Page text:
Whether you know them as starfish or sea stars, these five-arm invertebrates will always be recognized by their unique shape and vibrant colors that have been decorating the seafloor for millions of years. This month, we’re taking a look at the ochre sea star and what this keystone species can tell us about the health of our oceans.
Even though ochre sea stars’ colors can range from orange to brown, the species is most popularly known for its distinct purple coloring. Measuring up to 9 inches long, these critters are anything but menacing to most marine animals, except for barnacles, snails, limpets, and chitons—the species’ most common prey. Ochre sea stars can be found in the waters between Alaska and California, living on rocks and between crevices.
Orche sea star (Pisaster ochraceus). (Photo: Flickr Creative Commons / Peter Gorman)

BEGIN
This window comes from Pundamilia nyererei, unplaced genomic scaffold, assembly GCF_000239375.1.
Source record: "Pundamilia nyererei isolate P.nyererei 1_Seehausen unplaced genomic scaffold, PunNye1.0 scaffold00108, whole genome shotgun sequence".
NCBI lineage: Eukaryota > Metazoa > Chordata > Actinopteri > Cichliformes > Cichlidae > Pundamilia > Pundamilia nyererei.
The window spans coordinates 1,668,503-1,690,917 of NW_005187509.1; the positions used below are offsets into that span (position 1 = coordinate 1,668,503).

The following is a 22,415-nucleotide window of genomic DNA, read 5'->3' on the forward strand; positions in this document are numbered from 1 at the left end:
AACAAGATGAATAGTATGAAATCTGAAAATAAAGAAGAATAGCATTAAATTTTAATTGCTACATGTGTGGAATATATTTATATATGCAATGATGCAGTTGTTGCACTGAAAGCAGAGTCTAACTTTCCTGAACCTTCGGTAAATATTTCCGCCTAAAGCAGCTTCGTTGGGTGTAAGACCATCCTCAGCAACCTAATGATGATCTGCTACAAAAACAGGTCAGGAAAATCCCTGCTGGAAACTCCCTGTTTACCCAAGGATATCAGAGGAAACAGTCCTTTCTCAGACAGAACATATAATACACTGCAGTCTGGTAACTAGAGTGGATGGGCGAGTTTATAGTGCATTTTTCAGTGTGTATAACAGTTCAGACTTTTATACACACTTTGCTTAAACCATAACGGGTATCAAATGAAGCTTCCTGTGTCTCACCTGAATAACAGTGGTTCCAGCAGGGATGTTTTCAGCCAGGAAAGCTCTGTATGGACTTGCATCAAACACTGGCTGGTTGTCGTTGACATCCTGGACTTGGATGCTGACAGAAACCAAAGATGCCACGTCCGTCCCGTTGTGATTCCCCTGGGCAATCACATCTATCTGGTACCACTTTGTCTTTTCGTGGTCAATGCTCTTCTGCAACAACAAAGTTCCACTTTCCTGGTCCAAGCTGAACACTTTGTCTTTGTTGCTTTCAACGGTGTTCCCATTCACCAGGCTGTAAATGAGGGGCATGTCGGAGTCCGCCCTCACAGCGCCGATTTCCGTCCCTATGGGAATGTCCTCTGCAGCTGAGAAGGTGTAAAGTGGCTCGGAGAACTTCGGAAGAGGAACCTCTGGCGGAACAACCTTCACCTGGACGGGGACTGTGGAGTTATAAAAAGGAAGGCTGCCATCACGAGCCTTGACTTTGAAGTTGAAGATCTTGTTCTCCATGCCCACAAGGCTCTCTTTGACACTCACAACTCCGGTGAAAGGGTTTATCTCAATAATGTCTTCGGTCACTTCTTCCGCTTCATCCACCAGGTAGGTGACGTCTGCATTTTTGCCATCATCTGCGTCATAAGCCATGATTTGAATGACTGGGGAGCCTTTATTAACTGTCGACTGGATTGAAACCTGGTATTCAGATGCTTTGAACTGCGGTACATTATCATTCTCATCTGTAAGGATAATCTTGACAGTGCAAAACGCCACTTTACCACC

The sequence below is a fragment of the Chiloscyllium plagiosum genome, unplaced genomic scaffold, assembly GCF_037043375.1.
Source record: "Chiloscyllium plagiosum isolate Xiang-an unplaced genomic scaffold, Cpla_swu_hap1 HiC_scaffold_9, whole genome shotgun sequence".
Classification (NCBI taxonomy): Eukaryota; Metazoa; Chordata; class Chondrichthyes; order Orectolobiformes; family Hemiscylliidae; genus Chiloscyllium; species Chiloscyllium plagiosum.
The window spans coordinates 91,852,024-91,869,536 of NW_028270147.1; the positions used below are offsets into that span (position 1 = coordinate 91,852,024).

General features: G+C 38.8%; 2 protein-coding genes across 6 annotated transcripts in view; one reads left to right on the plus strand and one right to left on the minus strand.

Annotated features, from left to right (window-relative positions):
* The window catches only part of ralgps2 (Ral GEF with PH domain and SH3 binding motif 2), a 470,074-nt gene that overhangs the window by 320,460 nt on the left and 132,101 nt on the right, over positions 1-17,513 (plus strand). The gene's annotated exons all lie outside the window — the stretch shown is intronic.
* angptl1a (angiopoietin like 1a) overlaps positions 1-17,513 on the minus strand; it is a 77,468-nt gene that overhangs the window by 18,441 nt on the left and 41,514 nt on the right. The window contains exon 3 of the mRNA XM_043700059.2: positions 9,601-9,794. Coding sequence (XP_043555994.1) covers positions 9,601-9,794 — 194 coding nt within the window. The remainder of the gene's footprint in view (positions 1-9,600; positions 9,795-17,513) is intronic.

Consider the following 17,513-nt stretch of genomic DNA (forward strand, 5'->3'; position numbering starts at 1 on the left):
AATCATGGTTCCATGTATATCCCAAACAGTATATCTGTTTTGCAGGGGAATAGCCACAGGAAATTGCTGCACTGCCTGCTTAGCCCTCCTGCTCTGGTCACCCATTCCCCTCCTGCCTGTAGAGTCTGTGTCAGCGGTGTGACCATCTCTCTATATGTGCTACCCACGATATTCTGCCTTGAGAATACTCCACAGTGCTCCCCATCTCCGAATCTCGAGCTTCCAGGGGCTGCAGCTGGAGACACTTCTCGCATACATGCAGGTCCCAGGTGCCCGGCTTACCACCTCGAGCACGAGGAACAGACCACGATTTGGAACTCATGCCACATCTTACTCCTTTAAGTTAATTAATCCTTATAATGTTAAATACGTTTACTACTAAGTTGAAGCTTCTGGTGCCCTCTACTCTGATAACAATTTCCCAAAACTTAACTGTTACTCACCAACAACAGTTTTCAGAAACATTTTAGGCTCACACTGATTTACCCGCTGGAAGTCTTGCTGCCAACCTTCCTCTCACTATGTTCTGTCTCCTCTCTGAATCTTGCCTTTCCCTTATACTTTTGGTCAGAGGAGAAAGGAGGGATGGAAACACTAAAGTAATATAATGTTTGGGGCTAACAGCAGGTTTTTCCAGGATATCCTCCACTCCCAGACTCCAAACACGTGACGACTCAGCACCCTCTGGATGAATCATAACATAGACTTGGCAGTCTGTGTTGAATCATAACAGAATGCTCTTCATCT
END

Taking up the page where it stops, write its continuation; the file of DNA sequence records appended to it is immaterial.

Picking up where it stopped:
Ochre sea stars are considered to be keystone species since they have a profound influence on their ecosystems, according to Cornell University. These sea stars are also strong indicators of the overall health of intertidal zones, which is why the species’ rapid succumbing to sea star wasting syndrome—a disease where starfish lose their legs, disintegrate, and eventually die—is particularly alarming to scientists. Ochre sea stars are the species most effected by the disease, leading scientists to suspect that the species is heading towards localized extinction in Oregon, according to Phys.org.
The exact causes of sea star wasting syndrome are still unknown, but the best available evidence suggests that it’s brought on by a virus, bacterium, fungus, or protest infecting the starfish. Scientists also believe that the disease may be brought on by high water temperatures, spurred by climate change.
Take a look below at some photos of the beautiful ochre sea star.
Ochre sea star (Pisaster ochraceus). (Photo: Flickr Creative Commons / Wayne Weber)
Group of ochre sea stars. (Photo: Flickr Creative Commons / MicahBandit)